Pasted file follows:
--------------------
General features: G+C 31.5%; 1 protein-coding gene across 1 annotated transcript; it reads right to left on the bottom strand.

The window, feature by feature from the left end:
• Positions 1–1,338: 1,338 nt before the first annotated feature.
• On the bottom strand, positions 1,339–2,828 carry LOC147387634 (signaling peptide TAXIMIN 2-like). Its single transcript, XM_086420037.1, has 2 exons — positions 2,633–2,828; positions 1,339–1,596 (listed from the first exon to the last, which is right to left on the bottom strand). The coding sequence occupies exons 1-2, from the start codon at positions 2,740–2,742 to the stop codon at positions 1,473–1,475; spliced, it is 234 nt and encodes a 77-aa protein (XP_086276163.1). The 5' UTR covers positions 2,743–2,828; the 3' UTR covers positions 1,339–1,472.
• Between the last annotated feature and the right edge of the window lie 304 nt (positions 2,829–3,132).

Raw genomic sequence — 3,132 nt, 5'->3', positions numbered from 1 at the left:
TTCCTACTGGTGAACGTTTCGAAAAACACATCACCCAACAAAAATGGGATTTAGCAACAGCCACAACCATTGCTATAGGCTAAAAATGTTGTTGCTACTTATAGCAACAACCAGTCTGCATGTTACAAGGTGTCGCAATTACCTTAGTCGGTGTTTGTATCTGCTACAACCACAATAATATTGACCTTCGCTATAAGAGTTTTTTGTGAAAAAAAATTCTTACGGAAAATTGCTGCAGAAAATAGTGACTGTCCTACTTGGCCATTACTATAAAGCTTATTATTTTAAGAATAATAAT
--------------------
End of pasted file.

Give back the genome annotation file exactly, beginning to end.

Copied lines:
General features: G+C 31.5%; 1 protein-coding gene across 1 annotated transcript; it reads right to left on the bottom strand.

The window, feature by feature from the left end:
• Positions 1–1,338: 1,338 nt before the first annotated feature.
• On the bottom strand, positions 1,339–2,828 carry LOC147387634 (signaling peptide TAXIMIN 2-like). Its single transcript, XM_086420037.1, has 2 exons — positions 2,633–2,828; positions 1,339–1,596 (listed from the first exon to the last, which is right to left on the bottom strand). The coding sequence occupies exons 1-2, from the start codon at positions 2,740–2,742 to the stop codon at positions 1,473–1,475; spliced, it is 234 nt and encodes a 77-aa protein (XP_086276163.1). The 5' UTR covers positions 2,743–2,828; the 3' UTR covers positions 1,339–1,472.
• Between the last annotated feature and the right edge of the window lie 304 nt (positions 2,829–3,132).

Raw genomic sequence — 3,132 nt, 5'->3', positions numbered from 1 at the left:
TTCCTACTGGTGAACGTTTCGAAAAACACATCACCCAACAAAAATGGGATTTAGCAACAGCCACAACCATTGCTATAGGCTAAAAATGTTGTTGCTACTTATAGCAACAACCAGTCTGCATGTTACAAGGTGTCGCAATTACCTTAGTCGGTGTTTGTATCTGCTACAACCACAATAATATTGACCTTCGCTATAAGAGTTTTTTGTGAAAAAAAATTCTTACGGAAAATTGCTGCAGAAAATAGTGACTGTCCTACTTGGCCATTACTATAAAGCTTATTATTTTAAGAATAATAAT